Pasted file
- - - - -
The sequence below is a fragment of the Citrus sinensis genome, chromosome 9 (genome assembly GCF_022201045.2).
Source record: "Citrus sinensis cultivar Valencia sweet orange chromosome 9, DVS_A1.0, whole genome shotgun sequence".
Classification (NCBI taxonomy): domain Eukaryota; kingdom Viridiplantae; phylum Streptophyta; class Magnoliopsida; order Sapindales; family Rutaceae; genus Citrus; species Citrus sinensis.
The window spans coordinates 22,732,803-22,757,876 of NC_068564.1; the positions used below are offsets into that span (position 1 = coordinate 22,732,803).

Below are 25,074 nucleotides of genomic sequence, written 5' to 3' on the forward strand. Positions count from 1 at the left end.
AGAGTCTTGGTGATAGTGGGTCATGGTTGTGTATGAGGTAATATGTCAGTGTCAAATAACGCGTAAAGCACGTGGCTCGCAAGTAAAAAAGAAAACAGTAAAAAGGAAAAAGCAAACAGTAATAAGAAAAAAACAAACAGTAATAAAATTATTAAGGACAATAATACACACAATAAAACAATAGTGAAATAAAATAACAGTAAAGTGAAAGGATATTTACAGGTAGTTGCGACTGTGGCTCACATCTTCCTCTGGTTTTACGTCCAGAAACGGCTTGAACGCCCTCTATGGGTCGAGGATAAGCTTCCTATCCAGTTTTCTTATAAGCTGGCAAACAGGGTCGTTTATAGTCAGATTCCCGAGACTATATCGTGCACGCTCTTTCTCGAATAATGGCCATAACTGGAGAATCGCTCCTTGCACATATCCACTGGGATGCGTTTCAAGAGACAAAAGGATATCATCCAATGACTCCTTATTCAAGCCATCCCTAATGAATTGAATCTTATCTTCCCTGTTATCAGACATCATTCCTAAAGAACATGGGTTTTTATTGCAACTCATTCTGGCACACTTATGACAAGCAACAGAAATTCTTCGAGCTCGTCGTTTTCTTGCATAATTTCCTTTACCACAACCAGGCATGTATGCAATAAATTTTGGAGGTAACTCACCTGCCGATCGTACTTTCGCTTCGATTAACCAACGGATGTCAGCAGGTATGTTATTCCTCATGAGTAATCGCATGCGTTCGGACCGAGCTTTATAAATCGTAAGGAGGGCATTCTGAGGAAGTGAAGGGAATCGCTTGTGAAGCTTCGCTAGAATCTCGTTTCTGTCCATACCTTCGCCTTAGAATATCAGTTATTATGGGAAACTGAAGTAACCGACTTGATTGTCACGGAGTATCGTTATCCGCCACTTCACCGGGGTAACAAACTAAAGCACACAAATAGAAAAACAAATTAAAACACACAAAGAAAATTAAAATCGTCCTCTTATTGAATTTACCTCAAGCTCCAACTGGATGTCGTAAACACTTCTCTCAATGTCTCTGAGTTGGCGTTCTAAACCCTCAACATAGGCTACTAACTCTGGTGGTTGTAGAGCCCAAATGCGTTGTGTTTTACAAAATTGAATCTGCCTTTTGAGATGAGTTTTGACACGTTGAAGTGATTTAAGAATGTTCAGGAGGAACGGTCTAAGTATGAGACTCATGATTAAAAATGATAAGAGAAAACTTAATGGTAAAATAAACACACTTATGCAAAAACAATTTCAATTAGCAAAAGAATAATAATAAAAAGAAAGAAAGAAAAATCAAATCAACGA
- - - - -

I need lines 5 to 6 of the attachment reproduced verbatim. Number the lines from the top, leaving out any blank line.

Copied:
Below are 25,074 nucleotides of genomic sequence, written 5' to 3' on the forward strand. Positions count from 1 at the left end.
AGAGTCTTGGTGATAGTGGGTCATGGTTGTGTATGAGGTAATATGTCAGTGTCAAATAACGCGTAAAGCACGTGGCTCGCAAGTAAAAAAGAAAACAGTAAAAAGGAAAAAGCAAACAGTAATAAGAAAAAAACAAACAGTAATAAAATTATTAAGGACAATAATACACACAATAAAACAATAGTGAAATAAAATAACAGTAAAGTGAAAGGATATTTACAGGTAGTTGCGACTGTGGCTCACATCTTCCTCTGGTTTTACGTCCAGAAACGGCTTGAACGCCCTCTATGGGTCGAGGATAAGCTTCCTATCCAGTTTTCTTATAAGCTGGCAAACAGGGTCGTTTATAGTCAGATTCCCGAGACTATATCGTGCACGCTCTTTCTCGAATAATGGCCATAACTGGAGAATCGCTCCTTGCACATATCCACTGGGATGCGTTTCAAGAGACAAAAGGATATCATCCAATGACTCCTTATTCAAGCCATCCCTAATGAATTGAATCTTATCTTCCCTGTTATCAGACATCATTCCTAAAGAACATGGGTTTTTATTGCAACTCATTCTGGCACACTTATGACAAGCAACAGAAATTCTTCGAGCTCGTCGTTTTCTTGCATAATTTCCTTTACCACAACCAGGCATGTATGCAATAAATTTTGGAGGTAACTCACCTGCCGATCGTACTTTCGCTTCGATTAACCAACGGATGTCAGCAGGTATGTTATTCCTCATGAGTAATCGCATGCGTTCGGACCGAGCTTTATAAATCGTAAGGAGGGCATTCTGAGGAAGTGAAGGGAATCGCTTGTGAAGCTTCGCTAGAATCTCGTTTCTGTCCATACCTTCGCCTTAGAATATCAGTTATTATGGGAAACTGAAGTAACCGACTTGATTGTCACGGAGTATCGTTATCCGCCACTTCACCGGGGTAACAAACTAAAGCACACAAATAGAAAAACAAATTAAAACACACAAAGAAAATTAAAATCGTCCTCTTATTGAATTTACCTCAAGCTCCAACTGGATGTCGTAAACACTTCTCTCAATGTCTCTGAGTTGGCGTTCTAAACCCTCAACATAGGCTACTAACTCTGGTGGTTGTAGAGCCCAAATGCGTTGTGTTTTACAAAATTGAATCTGCCTTTTGAGATGAGTTTTGACACGTTGAAGTGATTTAAGAATGTTCAGGAGGAACGGTCTAAGTATGAGACTCATGATTAAAAATGATAAGAGAAAACTTAATGGTAAAATAAACACACTTATGCAAAAACAATTTCAATTAGCAAAAGAATAATAATAAAAAGAAAGAAAGAAAAATCAAATCAACGA